Pepsi’s Refresh Project funded 238 ideas for improving communities. The company’s “human right to water” program pledged more than $15 million for safe water across the world. Walmart has pledged $2 billion in cash and food donations to food banks and, in 2009, it unveiled its Sustainable Product Index.
Like Pepsi and Walmart, many companies engage in a spectrum of corporate social responsibility initiatives and invest heavily in publicizing them. While the intrinsic satisfaction of doing good is important, as author Tim Sanders has argued, CSR programs tend to be meaningful and sustained only when they align corporate financial needs (profit, revenue, growth) with social needs (people, community, planet). So which, if any, of the plethora of CSR initiatives beget positive returns?
The truth is that, until recently, we didn’t know.
Several cross-sectional studies spanning firms across different industries have correlated CSR performance with financial performance. The correlation is often positive, but there are also several negative and insignificant effects. Add to these mixed results the ambiguous direction of causality (meaning, does good corporate citizenship lead to better financial returns or do financially sound companies devote more resources to CSR?); the inconsistency among studies with respect to which CSR dimensions do and do not generate positive returns; and that different stakeholder groups respond differently, and it becomes clear that we don’t really know much about whether, how, and how much CSR benefits a company.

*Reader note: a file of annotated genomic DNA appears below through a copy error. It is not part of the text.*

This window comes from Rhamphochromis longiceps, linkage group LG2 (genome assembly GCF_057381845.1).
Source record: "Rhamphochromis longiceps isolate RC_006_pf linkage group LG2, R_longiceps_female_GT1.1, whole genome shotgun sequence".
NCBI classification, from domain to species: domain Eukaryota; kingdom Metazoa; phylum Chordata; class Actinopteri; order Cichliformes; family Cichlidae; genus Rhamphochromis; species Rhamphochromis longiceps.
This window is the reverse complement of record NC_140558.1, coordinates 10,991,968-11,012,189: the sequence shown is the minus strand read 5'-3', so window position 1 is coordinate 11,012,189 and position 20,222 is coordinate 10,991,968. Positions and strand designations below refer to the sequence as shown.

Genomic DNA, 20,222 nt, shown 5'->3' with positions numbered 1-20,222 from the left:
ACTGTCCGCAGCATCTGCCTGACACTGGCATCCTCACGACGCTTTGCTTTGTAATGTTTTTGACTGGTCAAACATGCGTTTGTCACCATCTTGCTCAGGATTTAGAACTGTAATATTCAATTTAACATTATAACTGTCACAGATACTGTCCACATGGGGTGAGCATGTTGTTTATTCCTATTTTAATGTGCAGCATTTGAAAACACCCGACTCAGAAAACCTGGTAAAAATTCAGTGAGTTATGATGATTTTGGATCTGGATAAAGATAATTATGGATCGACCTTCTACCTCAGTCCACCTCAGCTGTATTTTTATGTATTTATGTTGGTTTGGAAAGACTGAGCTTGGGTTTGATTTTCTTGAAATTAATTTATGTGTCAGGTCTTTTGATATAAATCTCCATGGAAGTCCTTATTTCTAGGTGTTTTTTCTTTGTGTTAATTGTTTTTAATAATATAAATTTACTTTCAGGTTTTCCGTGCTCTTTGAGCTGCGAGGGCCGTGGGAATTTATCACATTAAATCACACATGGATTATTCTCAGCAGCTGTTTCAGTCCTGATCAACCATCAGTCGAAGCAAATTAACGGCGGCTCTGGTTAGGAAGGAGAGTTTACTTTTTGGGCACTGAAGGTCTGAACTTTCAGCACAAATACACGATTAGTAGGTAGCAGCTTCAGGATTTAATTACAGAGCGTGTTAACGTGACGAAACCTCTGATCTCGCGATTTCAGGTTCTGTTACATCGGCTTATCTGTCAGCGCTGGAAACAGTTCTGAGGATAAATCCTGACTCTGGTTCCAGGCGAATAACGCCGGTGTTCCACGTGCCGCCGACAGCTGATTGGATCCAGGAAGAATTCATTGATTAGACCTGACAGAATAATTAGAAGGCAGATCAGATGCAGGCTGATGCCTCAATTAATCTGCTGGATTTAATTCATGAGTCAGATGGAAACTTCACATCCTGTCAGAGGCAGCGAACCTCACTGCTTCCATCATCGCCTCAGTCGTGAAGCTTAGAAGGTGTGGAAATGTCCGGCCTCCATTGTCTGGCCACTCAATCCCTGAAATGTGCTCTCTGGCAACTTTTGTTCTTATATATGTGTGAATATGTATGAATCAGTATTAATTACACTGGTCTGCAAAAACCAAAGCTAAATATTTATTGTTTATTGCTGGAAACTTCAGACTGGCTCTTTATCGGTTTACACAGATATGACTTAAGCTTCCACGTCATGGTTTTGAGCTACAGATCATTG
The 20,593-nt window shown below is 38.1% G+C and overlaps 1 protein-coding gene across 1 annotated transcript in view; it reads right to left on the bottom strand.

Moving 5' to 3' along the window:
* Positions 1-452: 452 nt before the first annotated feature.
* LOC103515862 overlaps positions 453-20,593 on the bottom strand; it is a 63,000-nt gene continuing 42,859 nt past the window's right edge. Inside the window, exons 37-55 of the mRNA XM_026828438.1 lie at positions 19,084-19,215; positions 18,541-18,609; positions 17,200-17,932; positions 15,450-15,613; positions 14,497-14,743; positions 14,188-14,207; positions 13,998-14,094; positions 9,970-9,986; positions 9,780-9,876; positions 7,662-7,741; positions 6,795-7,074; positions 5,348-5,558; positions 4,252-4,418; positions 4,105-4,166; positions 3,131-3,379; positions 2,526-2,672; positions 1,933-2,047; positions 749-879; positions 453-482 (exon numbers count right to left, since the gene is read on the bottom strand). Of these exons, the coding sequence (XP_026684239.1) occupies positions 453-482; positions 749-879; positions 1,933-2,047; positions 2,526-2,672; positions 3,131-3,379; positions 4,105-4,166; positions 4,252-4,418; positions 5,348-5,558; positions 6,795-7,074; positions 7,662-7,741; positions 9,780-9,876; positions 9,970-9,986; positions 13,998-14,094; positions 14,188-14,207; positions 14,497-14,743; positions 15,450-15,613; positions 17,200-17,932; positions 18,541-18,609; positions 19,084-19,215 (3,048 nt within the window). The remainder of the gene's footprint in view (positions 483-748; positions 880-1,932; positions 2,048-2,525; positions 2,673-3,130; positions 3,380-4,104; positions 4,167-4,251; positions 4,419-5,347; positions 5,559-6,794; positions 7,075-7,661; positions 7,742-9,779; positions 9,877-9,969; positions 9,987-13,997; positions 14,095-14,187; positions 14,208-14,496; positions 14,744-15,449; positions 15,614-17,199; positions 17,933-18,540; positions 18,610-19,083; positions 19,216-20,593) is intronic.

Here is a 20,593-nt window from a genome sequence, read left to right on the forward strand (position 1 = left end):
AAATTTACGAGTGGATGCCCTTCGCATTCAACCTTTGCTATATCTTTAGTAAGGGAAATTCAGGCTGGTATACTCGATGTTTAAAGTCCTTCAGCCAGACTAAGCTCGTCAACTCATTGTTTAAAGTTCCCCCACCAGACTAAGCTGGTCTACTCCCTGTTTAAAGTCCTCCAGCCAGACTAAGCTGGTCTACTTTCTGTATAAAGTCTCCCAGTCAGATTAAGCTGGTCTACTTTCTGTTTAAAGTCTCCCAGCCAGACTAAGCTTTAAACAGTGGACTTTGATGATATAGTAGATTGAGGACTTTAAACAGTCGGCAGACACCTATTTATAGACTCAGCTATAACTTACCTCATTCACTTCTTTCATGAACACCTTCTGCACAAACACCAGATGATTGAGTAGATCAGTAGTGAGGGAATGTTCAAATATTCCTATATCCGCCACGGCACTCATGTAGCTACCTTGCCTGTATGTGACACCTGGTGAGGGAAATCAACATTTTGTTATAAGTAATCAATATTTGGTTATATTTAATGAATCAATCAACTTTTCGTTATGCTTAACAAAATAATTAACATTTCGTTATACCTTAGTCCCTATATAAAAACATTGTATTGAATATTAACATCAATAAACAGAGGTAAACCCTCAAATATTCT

We set out to answer this question for a major sector of the economy— consumer goods retail. We collected field data from more than 3,000 grocery shoppers regarding the major grocery retailers in their markets. We measured their perceptions of retailers’ CSR on four dimensions, as well as other attributes such as price, merchandise quality, service and assortment. We then estimated a model of how these variables affect consumers’ attitudes toward the retailers and their share of wallet.
Here is what was found.